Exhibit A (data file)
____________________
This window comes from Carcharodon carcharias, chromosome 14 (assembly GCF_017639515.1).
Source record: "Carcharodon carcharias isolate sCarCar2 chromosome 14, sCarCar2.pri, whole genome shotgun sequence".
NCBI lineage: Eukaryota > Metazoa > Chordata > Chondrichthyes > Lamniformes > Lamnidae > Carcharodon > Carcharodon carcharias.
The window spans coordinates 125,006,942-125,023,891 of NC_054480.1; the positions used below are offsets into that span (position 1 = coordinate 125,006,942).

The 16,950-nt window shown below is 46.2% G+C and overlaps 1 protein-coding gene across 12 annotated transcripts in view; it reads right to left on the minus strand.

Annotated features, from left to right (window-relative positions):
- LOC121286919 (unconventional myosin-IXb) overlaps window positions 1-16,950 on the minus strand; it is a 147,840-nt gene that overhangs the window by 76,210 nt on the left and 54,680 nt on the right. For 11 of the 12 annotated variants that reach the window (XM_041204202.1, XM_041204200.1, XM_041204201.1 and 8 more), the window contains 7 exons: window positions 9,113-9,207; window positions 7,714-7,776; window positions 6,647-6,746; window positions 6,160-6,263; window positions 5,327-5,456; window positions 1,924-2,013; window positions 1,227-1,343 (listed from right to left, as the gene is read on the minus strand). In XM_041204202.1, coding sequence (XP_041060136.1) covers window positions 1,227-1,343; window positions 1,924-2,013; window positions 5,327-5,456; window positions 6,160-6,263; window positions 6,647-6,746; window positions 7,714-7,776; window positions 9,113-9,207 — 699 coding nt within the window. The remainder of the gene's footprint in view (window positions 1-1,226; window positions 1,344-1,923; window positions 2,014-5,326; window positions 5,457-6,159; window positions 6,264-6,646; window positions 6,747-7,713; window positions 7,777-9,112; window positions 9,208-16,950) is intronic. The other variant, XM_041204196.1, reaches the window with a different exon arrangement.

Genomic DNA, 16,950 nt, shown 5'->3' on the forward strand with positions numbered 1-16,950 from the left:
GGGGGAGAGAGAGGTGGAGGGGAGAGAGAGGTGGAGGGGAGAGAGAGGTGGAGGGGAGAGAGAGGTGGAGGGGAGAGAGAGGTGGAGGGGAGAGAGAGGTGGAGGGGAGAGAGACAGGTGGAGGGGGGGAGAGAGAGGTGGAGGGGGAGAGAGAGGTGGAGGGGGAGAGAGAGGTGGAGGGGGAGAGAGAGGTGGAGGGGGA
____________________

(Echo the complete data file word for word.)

This window comes from Carcharodon carcharias, chromosome 14 (assembly GCF_017639515.1).
Source record: "Carcharodon carcharias isolate sCarCar2 chromosome 14, sCarCar2.pri, whole genome shotgun sequence".
NCBI lineage: Eukaryota > Metazoa > Chordata > Chondrichthyes > Lamniformes > Lamnidae > Carcharodon > Carcharodon carcharias.
The window spans coordinates 125,006,942-125,023,891 of NC_054480.1; the positions used below are offsets into that span (position 1 = coordinate 125,006,942).

The 16,950-nt window shown below is 46.2% G+C and overlaps 1 protein-coding gene across 12 annotated transcripts in view; it reads right to left on the minus strand.

Annotated features, from left to right (window-relative positions):
- LOC121286919 (unconventional myosin-IXb) overlaps window positions 1-16,950 on the minus strand; it is a 147,840-nt gene that overhangs the window by 76,210 nt on the left and 54,680 nt on the right. For 11 of the 12 annotated variants that reach the window (XM_041204202.1, XM_041204200.1, XM_041204201.1 and 8 more), the window contains 7 exons: window positions 9,113-9,207; window positions 7,714-7,776; window positions 6,647-6,746; window positions 6,160-6,263; window positions 5,327-5,456; window positions 1,924-2,013; window positions 1,227-1,343 (listed from right to left, as the gene is read on the minus strand). In XM_041204202.1, coding sequence (XP_041060136.1) covers window positions 1,227-1,343; window positions 1,924-2,013; window positions 5,327-5,456; window positions 6,160-6,263; window positions 6,647-6,746; window positions 7,714-7,776; window positions 9,113-9,207 — 699 coding nt within the window. The remainder of the gene's footprint in view (window positions 1-1,226; window positions 1,344-1,923; window positions 2,014-5,326; window positions 5,457-6,159; window positions 6,264-6,646; window positions 6,747-7,713; window positions 7,777-9,112; window positions 9,208-16,950) is intronic. The other variant, XM_041204196.1, reaches the window with a different exon arrangement.

Genomic DNA, 16,950 nt, shown 5'->3' on the forward strand with positions numbered 1-16,950 from the left:
GGGGGAGAGAGAGGTGGAGGGGAGAGAGAGGTGGAGGGGAGAGAGAGGTGGAGGGGAGAGAGAGGTGGAGGGGAGAGAGAGGTGGAGGGGAGAGAGAGGTGGAGGGGAGAGAGACAGGTGGAGGGGGGGAGAGAGAGGTGGAGGGGGAGAGAGAGGTGGAGGGGGAGAGAGAGGTGGAGGGGGAGAGAGAGGTGGAGGGGGA